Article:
Sci-Fi: Squishy Space

I decided to write a space opera system. Initially, I just wanted to write a really good space opera mission generator, but the project got out of hand. If you want something to exist, and it doesn't exist, you have to make it. 

Squishy Space is a game about a group of unlikely characters stumbling, shooting, and bluffing their way through a chaotic rayguns-and-spandex galaxy. It is a fast-paced and not particularly serious game, where life is cheap and exciting, fortunes can change in the blink of an eye, and nobody knows what will happen next. 

Squishy Space also contains lewd elements. It’s not necessarily about the lewd elements, but it does incorporate them. Perhaps it’s merely smutty. In any case, it is not a conventional all-ages game of violence, mayhem, and robbery. The lewd elements are optional, but they are present throughout the text.

The elevator pitch is "the galaxy's least functional polycule steals Space Bezos' yacht." If the standard OSR setting can be called "vernacular fantasy" this is "venereal sci-fi". Think The Fifth Element or Futurama or the references in this blog post. Less grim used-future space rebels, patches-and-spikes cyberpunk, or smoothly automated utopia, and more techno/retrorave. Less truck stop, more nightclub.

It's a 45 page RPG. It's completely free. It even has art (well, technically, to match the budget of "free").

PDF Link

While the text is, honestly, considerably less explicit than the average supermarket magazine, there is also a bowdlerized version (link) that removes anything even vaguely suggestive. Pick whichever version your local laws or personal inclinations support. There's a lot of systemless content that might be useful for a wide variety of sci-fi games. It's a dense utility-focused 45 pages.

Starstruck by Elaine Lee & Michael Wm. Kaluta

But Why?

As I said, if a thing doesn't exist, and you want it to exist, then you have to make it. I wasn't able to find a game that did what I wanted, so I had to make it. 
There are plenty of normal games out there. There should be room for a weird one.

Choosing A System

Traveller is great, but the games it produces tend to be Traveller-flavoured, much like D&D 5E-derived games tend to be D&D 5E-flavoured. Star Wars D6 is fun but I've always found it a little unwieldy, like a car that refuses to find third gear. Thousand Suns is just too darn sensible (and deliberately, stridently imperial). Mothership and other space horror games would require a lot of adaptation. They set the wrong tone. GURPS: Tales of the Solar Patrol is like a lot of GURPS books; fun to read, less fun to implement.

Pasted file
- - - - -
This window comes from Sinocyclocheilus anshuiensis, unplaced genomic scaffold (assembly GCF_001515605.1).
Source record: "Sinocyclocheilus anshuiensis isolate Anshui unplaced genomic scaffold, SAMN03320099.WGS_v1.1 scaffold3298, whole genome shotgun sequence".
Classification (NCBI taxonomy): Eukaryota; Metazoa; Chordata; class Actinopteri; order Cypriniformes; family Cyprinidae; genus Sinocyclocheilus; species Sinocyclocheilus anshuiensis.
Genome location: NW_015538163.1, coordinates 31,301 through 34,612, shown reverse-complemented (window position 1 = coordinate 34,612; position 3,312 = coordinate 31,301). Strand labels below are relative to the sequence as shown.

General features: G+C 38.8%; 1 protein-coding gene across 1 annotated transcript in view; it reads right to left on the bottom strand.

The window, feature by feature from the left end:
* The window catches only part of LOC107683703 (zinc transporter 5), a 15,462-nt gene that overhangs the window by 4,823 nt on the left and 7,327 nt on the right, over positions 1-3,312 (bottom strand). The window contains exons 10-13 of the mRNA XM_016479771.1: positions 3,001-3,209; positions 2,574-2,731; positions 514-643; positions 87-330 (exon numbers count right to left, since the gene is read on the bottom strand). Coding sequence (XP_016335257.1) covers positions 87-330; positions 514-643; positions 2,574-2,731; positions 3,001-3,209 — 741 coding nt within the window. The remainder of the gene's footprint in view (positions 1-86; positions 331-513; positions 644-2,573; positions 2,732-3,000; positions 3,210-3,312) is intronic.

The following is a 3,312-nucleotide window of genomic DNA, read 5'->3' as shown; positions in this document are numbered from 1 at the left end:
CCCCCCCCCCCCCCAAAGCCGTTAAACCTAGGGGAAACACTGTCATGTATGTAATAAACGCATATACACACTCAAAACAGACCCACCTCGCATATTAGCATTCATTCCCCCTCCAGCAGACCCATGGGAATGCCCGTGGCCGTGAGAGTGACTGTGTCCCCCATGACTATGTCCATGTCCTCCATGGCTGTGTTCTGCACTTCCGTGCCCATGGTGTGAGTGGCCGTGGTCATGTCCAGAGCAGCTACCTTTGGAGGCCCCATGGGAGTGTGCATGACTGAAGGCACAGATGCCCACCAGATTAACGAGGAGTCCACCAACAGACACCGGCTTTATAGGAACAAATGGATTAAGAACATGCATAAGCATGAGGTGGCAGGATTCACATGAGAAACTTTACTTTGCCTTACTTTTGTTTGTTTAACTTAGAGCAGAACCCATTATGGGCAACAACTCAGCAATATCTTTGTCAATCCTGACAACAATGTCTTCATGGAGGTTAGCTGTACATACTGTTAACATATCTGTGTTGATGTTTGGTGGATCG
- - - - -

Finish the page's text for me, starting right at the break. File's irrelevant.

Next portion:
Fate Core would be a good option. I've run sci-fi Fate games before, both Star Wars and hard sci-fi. While it worked for those games, I feel like the GM in a Fate game is rarely surprised by the story. Yes, players can make unexpected choices, but the system itself is so heavily weighted towards success that the dice rarely decide anything. Fate's freeform character creation also didn't seem like a perfect fit for this setting. It works best when the players are either building the setting from scratch or basing their characters on a well-understood genre, and when the GM is willing to tempt players (instead of letting players tempt themselves).

Apocalypse World / PbtA seems like the modern conventional choice for this sort of game. While I like Apocalypse World, I find it handles interparty drama and grit much better than party vs. world shenanigans. It's a wonderful system for apocalyptic, grim, traumatic, character-driven, angst-riddled, and/or heartbreaking games (like Dungeon Bitches or Thirsty Sword Lesbians). It's not a good fit for the lighthearted high-speed nonsense of Squishy Space. I also wanted a system that is broadly symmetrical, where PCs, NPCs, and the world  mostly follow the same rules.